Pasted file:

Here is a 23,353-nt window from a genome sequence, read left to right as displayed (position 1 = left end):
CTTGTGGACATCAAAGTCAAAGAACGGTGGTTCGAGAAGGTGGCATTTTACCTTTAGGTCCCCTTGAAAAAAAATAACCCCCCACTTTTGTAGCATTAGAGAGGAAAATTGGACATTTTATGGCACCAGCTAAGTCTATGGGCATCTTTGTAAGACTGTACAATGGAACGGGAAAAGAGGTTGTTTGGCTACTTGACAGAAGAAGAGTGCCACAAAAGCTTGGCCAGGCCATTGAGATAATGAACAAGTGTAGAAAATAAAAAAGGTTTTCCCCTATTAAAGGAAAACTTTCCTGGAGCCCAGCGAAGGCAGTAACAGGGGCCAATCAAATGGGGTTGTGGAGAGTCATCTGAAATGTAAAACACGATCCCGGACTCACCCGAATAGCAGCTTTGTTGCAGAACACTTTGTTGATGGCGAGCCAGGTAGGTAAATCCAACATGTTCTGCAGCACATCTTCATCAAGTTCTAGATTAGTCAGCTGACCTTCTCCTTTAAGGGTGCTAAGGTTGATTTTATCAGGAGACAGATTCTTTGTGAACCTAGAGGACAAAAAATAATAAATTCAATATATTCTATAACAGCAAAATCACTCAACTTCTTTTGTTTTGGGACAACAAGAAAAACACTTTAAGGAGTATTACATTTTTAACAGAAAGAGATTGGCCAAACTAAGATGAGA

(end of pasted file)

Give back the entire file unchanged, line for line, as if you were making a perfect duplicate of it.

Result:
Here is a 23,353-nt window from a genome sequence, read left to right as displayed (position 1 = left end):
CTTGTGGACATCAAAGTCAAAGAACGGTGGTTCGAGAAGGTGGCATTTTACCTTTAGGTCCCCTTGAAAAAAAATAACCCCCCACTTTTGTAGCATTAGAGAGGAAAATTGGACATTTTATGGCACCAGCTAAGTCTATGGGCATCTTTGTAAGACTGTACAATGGAACGGGAAAAGAGGTTGTTTGGCTACTTGACAGAAGAAGAGTGCCACAAAAGCTTGGCCAGGCCATTGAGATAATGAACAAGTGTAGAAAATAAAAAAGGTTTTCCCCTATTAAAGGAAAACTTTCCTGGAGCCCAGCGAAGGCAGTAACAGGGGCCAATCAAATGGGGTTGTGGAGAGTCATCTGAAATGTAAAACACGATCCCGGACTCACCCGAATAGCAGCTTTGTTGCAGAACACTTTGTTGATGGCGAGCCAGGTAGGTAAATCCAACATGTTCTGCAGCACATCTTCATCAAGTTCTAGATTAGTCAGCTGACCTTCTCCTTTAAGGGTGCTAAGGTTGATTTTATCAGGAGACAGATTCTTTGTGAACCTAGAGGACAAAAAATAATAAATTCAATATATTCTATAACAGCAAAATCACTCAACTTCTTTTGTTTTGGGACAACAAGAAAAACACTTTAAGGAGTATTACATTTTTAACAGAAAGAGATTGGCCAAACTAAGATGAGA